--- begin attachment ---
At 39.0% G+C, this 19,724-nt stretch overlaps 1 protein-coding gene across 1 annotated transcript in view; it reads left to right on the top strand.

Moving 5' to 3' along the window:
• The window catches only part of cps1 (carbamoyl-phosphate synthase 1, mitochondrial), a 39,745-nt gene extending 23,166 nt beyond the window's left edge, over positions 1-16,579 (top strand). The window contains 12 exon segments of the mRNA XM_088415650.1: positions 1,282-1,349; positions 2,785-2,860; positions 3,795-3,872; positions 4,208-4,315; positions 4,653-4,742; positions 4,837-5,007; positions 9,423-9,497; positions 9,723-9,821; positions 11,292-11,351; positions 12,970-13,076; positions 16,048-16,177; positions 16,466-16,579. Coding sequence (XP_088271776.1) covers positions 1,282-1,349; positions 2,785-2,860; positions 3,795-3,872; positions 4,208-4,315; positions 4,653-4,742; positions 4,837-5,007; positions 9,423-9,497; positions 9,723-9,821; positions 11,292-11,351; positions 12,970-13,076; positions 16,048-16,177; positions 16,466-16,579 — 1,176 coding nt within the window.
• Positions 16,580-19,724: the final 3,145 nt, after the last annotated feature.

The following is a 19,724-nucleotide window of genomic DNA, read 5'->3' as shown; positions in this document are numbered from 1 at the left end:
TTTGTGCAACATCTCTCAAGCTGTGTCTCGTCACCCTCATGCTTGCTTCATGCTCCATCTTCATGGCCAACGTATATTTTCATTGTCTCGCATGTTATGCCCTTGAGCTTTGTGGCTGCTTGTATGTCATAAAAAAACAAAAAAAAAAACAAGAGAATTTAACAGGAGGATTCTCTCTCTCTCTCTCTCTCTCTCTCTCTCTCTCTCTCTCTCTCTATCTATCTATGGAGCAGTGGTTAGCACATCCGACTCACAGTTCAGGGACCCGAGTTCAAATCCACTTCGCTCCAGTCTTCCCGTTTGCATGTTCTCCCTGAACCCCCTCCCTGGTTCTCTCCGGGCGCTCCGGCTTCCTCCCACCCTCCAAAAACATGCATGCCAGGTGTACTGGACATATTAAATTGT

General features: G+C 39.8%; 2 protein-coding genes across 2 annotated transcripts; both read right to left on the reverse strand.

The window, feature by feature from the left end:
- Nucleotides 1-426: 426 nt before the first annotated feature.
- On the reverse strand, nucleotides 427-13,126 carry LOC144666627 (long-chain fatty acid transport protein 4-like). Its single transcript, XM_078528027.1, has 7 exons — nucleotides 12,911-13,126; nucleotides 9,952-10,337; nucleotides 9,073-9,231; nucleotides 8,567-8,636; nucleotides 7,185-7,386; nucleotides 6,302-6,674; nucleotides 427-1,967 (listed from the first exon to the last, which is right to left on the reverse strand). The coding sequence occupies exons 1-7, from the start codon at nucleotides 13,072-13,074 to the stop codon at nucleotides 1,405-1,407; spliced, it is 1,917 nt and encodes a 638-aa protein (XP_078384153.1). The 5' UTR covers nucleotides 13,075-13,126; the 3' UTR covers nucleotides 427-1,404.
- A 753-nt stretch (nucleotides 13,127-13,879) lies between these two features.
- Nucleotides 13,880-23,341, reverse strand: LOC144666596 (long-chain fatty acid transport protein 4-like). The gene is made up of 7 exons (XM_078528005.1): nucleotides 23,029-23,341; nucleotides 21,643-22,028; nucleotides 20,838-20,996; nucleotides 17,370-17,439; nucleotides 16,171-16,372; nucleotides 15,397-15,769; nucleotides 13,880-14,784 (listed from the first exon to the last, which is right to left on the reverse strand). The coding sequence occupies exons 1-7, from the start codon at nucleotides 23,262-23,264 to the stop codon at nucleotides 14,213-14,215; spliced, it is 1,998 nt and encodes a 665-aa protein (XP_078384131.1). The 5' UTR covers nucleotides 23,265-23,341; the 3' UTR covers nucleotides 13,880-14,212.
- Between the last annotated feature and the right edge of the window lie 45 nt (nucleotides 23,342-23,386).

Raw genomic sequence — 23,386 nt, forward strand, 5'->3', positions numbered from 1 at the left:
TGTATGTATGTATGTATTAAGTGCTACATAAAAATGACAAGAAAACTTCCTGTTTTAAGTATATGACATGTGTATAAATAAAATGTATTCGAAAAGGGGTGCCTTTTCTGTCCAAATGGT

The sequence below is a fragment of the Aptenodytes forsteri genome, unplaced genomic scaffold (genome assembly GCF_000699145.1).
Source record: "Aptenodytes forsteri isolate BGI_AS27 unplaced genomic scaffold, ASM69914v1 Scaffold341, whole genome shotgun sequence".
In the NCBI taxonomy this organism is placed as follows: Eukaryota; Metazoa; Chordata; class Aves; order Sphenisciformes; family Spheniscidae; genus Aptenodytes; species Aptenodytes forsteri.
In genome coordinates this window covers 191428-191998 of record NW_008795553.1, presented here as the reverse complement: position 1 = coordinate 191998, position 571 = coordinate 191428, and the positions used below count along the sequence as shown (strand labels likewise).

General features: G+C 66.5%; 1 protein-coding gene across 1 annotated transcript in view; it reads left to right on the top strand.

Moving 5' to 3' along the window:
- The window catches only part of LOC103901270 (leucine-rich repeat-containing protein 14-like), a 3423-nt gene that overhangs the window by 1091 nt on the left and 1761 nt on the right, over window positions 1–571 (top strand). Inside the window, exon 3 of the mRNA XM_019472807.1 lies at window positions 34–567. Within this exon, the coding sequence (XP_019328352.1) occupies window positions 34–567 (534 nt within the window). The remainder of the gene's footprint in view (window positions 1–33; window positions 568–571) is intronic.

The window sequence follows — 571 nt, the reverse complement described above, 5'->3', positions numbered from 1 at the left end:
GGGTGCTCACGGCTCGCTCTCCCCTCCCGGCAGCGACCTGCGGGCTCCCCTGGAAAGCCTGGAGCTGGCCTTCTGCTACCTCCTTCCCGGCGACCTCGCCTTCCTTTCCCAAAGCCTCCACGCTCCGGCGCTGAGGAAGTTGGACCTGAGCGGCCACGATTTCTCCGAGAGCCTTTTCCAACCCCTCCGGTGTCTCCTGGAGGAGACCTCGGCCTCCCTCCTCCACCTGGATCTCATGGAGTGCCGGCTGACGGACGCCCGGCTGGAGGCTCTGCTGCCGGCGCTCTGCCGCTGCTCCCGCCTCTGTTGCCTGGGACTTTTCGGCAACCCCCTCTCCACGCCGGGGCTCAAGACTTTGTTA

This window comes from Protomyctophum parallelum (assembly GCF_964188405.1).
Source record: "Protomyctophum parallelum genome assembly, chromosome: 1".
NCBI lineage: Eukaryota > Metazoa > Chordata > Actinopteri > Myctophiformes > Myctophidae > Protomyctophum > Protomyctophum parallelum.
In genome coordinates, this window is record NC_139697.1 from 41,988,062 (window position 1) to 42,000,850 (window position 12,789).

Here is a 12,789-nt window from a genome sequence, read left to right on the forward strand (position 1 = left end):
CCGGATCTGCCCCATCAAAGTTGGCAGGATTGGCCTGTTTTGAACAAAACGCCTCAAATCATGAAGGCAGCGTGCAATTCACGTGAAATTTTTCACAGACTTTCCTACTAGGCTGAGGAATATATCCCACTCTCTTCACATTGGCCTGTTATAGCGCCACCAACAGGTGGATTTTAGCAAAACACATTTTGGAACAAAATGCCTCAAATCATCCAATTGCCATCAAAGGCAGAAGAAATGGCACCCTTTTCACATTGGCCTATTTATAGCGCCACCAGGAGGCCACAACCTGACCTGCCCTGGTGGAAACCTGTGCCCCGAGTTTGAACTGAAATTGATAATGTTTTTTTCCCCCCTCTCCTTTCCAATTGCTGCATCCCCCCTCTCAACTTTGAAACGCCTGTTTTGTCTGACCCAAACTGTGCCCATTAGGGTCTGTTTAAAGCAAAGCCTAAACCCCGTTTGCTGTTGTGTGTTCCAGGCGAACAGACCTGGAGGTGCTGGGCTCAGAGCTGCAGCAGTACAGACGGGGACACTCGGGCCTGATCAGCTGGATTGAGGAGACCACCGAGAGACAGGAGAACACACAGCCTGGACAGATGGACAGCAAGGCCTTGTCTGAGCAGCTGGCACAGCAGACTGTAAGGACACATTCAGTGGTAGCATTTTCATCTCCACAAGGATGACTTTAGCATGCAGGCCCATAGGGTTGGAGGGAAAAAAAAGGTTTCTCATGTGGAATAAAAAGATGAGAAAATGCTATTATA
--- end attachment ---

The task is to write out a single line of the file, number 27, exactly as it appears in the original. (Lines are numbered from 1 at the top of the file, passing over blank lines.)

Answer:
NCBI lineage: Eukaryota > Metazoa > Chordata > Actinopteri > Myctophiformes > Myctophidae > Protomyctophum > Protomyctophum parallelum.